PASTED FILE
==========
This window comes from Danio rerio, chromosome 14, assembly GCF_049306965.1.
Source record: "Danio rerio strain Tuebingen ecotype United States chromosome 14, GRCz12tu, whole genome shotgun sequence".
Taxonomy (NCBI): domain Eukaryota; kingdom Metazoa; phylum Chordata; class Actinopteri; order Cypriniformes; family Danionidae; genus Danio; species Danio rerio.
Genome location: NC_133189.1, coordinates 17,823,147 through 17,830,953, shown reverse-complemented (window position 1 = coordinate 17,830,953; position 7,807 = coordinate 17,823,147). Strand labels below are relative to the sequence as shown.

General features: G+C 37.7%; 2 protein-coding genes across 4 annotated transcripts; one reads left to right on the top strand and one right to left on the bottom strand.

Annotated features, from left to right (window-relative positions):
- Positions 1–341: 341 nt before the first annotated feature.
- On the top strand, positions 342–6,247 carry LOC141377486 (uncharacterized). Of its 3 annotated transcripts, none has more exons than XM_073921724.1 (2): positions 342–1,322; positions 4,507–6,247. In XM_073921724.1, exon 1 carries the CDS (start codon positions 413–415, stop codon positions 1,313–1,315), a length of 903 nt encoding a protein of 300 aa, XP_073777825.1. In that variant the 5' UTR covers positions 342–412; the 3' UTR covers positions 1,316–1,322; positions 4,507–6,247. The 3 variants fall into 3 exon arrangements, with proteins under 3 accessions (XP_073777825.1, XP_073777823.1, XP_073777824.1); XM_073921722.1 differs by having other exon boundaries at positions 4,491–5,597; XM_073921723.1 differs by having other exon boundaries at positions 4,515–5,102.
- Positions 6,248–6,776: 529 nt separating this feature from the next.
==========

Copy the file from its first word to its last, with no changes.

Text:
This window comes from Danio rerio, chromosome 14, assembly GCF_049306965.1.
Source record: "Danio rerio strain Tuebingen ecotype United States chromosome 14, GRCz12tu, whole genome shotgun sequence".
Taxonomy (NCBI): domain Eukaryota; kingdom Metazoa; phylum Chordata; class Actinopteri; order Cypriniformes; family Danionidae; genus Danio; species Danio rerio.
Genome location: NC_133189.1, coordinates 17,823,147 through 17,830,953, shown reverse-complemented (window position 1 = coordinate 17,830,953; position 7,807 = coordinate 17,823,147). Strand labels below are relative to the sequence as shown.

General features: G+C 37.7%; 2 protein-coding genes across 4 annotated transcripts; one reads left to right on the top strand and one right to left on the bottom strand.

Annotated features, from left to right (window-relative positions):
- Positions 1–341: 341 nt before the first annotated feature.
- On the top strand, positions 342–6,247 carry LOC141377486 (uncharacterized). Of its 3 annotated transcripts, none has more exons than XM_073921724.1 (2): positions 342–1,322; positions 4,507–6,247. In XM_073921724.1, exon 1 carries the CDS (start codon positions 413–415, stop codon positions 1,313–1,315), a length of 903 nt encoding a protein of 300 aa, XP_073777825.1. In that variant the 5' UTR covers positions 342–412; the 3' UTR covers positions 1,316–1,322; positions 4,507–6,247. The 3 variants fall into 3 exon arrangements, with proteins under 3 accessions (XP_073777825.1, XP_073777823.1, XP_073777824.1); XM_073921722.1 differs by having other exon boundaries at positions 4,491–5,597; XM_073921723.1 differs by having other exon boundaries at positions 4,515–5,102.
- Positions 6,248–6,776: 529 nt separating this feature from the next.